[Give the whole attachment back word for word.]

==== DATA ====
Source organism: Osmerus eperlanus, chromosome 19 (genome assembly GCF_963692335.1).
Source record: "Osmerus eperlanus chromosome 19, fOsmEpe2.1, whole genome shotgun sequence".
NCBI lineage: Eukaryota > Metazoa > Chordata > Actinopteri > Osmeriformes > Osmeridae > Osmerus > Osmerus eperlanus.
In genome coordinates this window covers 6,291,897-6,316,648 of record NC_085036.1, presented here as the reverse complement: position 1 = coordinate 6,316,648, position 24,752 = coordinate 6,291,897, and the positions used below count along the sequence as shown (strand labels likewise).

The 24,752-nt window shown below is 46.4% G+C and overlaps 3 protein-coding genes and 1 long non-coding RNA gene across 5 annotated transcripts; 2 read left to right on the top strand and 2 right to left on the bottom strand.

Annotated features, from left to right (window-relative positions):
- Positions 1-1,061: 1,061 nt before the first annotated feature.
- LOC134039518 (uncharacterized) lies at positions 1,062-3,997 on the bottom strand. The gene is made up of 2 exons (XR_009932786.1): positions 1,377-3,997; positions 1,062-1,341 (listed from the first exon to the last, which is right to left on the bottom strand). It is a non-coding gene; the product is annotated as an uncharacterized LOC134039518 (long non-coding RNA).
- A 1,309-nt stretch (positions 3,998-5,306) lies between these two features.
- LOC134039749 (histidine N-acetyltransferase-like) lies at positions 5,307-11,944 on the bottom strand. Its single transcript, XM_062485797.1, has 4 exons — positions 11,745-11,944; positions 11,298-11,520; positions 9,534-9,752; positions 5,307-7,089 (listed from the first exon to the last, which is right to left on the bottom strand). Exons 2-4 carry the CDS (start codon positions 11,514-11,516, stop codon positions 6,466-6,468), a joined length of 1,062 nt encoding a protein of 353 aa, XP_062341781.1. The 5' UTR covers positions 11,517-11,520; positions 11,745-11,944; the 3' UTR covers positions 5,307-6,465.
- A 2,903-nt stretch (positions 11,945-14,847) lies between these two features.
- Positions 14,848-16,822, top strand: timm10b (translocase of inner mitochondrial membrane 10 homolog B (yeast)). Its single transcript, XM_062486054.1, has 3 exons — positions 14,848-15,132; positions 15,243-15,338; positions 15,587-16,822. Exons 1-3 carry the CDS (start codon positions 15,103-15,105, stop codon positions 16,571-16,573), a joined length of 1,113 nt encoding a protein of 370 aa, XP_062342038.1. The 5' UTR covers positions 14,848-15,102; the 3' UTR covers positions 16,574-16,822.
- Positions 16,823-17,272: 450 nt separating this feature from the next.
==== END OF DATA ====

Source organism: Osmerus eperlanus, chromosome 19 (genome assembly GCF_963692335.1).
Source record: "Osmerus eperlanus chromosome 19, fOsmEpe2.1, whole genome shotgun sequence".
NCBI lineage: Eukaryota > Metazoa > Chordata > Actinopteri > Osmeriformes > Osmeridae > Osmerus > Osmerus eperlanus.
In genome coordinates this window covers 6,291,897-6,316,648 of record NC_085036.1, presented here as the reverse complement: position 1 = coordinate 6,316,648, position 24,752 = coordinate 6,291,897, and the positions used below count along the sequence as shown (strand labels likewise).

The 24,752-nt window shown below is 46.4% G+C and overlaps 3 protein-coding genes and 1 long non-coding RNA gene across 5 annotated transcripts; 2 read left to right on the top strand and 2 right to left on the bottom strand.

Annotated features, from left to right (window-relative positions):
- Positions 1-1,061: 1,061 nt before the first annotated feature.
- LOC134039518 (uncharacterized) lies at positions 1,062-3,997 on the bottom strand. The gene is made up of 2 exons (XR_009932786.1): positions 1,377-3,997; positions 1,062-1,341 (listed from the first exon to the last, which is right to left on the bottom strand). It is a non-coding gene; the product is annotated as an uncharacterized LOC134039518 (long non-coding RNA).
- A 1,309-nt stretch (positions 3,998-5,306) lies between these two features.
- LOC134039749 (histidine N-acetyltransferase-like) lies at positions 5,307-11,944 on the bottom strand. Its single transcript, XM_062485797.1, has 4 exons — positions 11,745-11,944; positions 11,298-11,520; positions 9,534-9,752; positions 5,307-7,089 (listed from the first exon to the last, which is right to left on the bottom strand). Exons 2-4 carry the CDS (start codon positions 11,514-11,516, stop codon positions 6,466-6,468), a joined length of 1,062 nt encoding a protein of 353 aa, XP_062341781.1. The 5' UTR covers positions 11,517-11,520; positions 11,745-11,944; the 3' UTR covers positions 5,307-6,465.
- A 2,903-nt stretch (positions 11,945-14,847) lies between these two features.
- Positions 14,848-16,822, top strand: timm10b (translocase of inner mitochondrial membrane 10 homolog B (yeast)). Its single transcript, XM_062486054.1, has 3 exons — positions 14,848-15,132; positions 15,243-15,338; positions 15,587-16,822. Exons 1-3 carry the CDS (start codon positions 15,103-15,105, stop codon positions 16,571-16,573), a joined length of 1,113 nt encoding a protein of 370 aa, XP_062342038.1. The 5' UTR covers positions 14,848-15,102; the 3' UTR covers positions 16,574-16,822.
- Positions 16,823-17,272: 450 nt separating this feature from the next.